Some of the paths I take might turn out to be too steep, and I may have to change tack as I progress on my way as a business owner. I can’t see to the top of the rocks I need to climb. But all of this is okay. I am excited, and I have goosebumps – the true indication that I’m in the midst of something amazing.

Plus, I have many guides and supporters, among them those who write professionally, and those who give me hugs to cheer me on my way.

This path is daunting and I do have thoughts shouting in my head, “Are you sure about this? Is it not too soon? Shouldn’t you be more scared and more cautious?” But thankfully my life, full of sweet people and events, allows me to silence these thoughts, and to enjoy the ride.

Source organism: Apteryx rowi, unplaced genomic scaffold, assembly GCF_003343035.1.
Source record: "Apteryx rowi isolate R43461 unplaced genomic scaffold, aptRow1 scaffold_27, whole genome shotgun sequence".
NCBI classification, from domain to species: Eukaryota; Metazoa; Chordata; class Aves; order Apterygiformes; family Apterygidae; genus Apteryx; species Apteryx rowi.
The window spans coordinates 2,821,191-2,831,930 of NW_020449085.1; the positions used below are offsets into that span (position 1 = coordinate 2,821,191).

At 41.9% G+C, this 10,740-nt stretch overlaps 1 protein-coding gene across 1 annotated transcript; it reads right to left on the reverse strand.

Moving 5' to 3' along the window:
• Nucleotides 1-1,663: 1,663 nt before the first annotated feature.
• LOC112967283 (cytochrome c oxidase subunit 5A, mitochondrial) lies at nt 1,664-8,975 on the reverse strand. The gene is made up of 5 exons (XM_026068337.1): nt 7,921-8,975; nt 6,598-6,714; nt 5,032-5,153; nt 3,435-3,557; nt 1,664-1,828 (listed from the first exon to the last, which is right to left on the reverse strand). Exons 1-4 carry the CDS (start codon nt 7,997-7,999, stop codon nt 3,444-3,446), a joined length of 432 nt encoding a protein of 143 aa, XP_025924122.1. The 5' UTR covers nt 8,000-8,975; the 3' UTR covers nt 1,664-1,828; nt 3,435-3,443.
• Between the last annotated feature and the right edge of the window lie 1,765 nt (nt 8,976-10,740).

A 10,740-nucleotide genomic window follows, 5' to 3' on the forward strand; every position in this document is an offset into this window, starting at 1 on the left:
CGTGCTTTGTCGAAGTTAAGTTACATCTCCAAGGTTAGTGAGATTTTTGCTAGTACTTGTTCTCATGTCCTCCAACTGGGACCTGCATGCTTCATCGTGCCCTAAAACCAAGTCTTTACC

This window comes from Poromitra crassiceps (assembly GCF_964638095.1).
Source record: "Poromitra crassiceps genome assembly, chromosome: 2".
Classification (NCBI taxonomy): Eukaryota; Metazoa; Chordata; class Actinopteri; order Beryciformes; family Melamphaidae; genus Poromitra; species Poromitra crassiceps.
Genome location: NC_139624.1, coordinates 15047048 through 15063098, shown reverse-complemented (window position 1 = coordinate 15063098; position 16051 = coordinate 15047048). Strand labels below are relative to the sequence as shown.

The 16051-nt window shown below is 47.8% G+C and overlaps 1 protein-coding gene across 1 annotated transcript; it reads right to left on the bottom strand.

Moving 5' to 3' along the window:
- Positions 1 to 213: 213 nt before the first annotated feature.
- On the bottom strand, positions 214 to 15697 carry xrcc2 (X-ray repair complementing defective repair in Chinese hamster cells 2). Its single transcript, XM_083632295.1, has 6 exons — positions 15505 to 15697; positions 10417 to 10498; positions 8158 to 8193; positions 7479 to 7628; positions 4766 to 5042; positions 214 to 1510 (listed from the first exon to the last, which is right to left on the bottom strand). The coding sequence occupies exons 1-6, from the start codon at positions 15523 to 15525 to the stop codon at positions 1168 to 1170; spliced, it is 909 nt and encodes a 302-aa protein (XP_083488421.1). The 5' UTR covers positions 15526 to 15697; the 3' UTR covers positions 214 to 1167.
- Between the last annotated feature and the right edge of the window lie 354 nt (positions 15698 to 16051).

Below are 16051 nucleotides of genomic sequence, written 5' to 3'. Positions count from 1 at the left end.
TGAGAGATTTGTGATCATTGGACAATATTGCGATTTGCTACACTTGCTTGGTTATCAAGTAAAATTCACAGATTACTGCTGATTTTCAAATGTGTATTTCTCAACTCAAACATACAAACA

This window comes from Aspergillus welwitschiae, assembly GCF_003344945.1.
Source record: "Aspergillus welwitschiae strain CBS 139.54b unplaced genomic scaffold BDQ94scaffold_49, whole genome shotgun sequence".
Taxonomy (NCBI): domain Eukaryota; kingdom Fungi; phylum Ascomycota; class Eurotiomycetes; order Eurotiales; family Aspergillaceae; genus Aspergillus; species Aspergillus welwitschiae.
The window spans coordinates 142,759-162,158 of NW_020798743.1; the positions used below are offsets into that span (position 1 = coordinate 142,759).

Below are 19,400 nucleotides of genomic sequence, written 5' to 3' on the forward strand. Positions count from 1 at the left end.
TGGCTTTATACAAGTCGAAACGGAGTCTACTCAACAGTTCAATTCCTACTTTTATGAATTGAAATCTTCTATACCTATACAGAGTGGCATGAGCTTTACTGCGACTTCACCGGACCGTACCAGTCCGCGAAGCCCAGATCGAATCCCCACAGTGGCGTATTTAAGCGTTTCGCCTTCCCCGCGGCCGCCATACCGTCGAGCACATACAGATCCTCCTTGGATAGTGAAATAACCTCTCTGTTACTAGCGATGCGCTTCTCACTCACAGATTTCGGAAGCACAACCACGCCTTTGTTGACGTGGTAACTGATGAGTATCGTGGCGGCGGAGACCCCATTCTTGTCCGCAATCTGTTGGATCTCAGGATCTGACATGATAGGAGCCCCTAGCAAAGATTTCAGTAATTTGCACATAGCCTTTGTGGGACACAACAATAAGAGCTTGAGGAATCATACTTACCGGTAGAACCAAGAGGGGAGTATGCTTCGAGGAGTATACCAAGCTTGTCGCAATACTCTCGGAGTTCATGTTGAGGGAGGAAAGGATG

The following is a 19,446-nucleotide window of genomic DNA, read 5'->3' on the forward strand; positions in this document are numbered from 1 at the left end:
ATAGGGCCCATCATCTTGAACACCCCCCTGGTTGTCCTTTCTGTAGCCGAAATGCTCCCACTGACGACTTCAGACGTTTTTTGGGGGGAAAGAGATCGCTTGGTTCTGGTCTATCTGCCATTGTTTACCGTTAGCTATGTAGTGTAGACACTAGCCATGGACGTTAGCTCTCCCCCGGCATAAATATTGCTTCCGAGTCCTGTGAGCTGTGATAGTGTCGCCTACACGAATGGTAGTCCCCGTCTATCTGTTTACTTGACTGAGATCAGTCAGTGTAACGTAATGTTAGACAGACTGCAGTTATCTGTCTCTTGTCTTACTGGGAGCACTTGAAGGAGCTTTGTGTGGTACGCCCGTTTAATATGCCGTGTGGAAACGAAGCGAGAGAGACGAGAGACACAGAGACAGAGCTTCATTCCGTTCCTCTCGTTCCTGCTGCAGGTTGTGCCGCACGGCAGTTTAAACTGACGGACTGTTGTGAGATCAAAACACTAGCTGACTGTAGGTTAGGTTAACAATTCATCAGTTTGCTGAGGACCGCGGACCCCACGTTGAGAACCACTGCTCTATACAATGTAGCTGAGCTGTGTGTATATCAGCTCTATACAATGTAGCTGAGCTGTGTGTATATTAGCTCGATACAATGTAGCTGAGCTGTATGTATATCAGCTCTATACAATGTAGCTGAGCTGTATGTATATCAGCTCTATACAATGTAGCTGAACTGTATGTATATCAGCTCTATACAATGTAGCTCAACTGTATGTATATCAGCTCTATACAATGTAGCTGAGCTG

If you would like to follow my progress on one of the biggest adventures of my life, or indeed join me for some of it, then check out the pages on this site offering various ways in which I can help you or someone you know. This website will grow along with my business and my experience as a business owner.

More books will appear here, along with hundreds of blog posts giving insights into what I’m up to, as well as offering advice and support to help you on your own adventures.

So, let’s climb!